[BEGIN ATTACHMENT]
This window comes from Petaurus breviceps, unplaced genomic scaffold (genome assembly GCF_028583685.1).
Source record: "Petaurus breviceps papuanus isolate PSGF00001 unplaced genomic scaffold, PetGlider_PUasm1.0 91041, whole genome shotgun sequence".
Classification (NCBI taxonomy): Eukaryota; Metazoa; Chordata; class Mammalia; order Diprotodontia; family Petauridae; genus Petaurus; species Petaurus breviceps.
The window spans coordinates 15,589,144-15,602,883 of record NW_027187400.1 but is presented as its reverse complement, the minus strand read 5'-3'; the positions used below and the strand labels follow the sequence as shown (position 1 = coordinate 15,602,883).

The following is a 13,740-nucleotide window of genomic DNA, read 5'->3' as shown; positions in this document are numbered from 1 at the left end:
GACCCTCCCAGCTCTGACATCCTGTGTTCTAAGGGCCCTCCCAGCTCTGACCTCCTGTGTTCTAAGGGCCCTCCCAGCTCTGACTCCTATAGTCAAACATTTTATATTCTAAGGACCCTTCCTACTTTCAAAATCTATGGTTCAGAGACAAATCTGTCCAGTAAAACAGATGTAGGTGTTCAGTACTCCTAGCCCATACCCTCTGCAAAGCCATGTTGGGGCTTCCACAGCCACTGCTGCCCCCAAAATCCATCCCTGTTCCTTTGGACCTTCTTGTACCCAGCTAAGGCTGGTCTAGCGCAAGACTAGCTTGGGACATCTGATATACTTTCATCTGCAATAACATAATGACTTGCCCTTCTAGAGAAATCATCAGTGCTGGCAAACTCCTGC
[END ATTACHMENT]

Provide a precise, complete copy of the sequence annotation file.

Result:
This window comes from Petaurus breviceps, unplaced genomic scaffold (genome assembly GCF_028583685.1).
Source record: "Petaurus breviceps papuanus isolate PSGF00001 unplaced genomic scaffold, PetGlider_PUasm1.0 91041, whole genome shotgun sequence".
Classification (NCBI taxonomy): Eukaryota; Metazoa; Chordata; class Mammalia; order Diprotodontia; family Petauridae; genus Petaurus; species Petaurus breviceps.
The window spans coordinates 15,589,144-15,602,883 of record NW_027187400.1 but is presented as its reverse complement, the minus strand read 5'-3'; the positions used below and the strand labels follow the sequence as shown (position 1 = coordinate 15,602,883).

The following is a 13,740-nucleotide window of genomic DNA, read 5'->3' as shown; positions in this document are numbered from 1 at the left end:
GACCCTCCCAGCTCTGACATCCTGTGTTCTAAGGGCCCTCCCAGCTCTGACCTCCTGTGTTCTAAGGGCCCTCCCAGCTCTGACTCCTATAGTCAAACATTTTATATTCTAAGGACCCTTCCTACTTTCAAAATCTATGGTTCAGAGACAAATCTGTCCAGTAAAACAGATGTAGGTGTTCAGTACTCCTAGCCCATACCCTCTGCAAAGCCATGTTGGGGCTTCCACAGCCACTGCTGCCCCCAAAATCCATCCCTGTTCCTTTGGACCTTCTTGTACCCAGCTAAGGCTGGTCTAGCGCAAGACTAGCTTGGGACATCTGATATACTTTCATCTGCAATAACATAATGACTTGCCCTTCTAGAGAAATCATCAGTGCTGGCAAACTCCTGC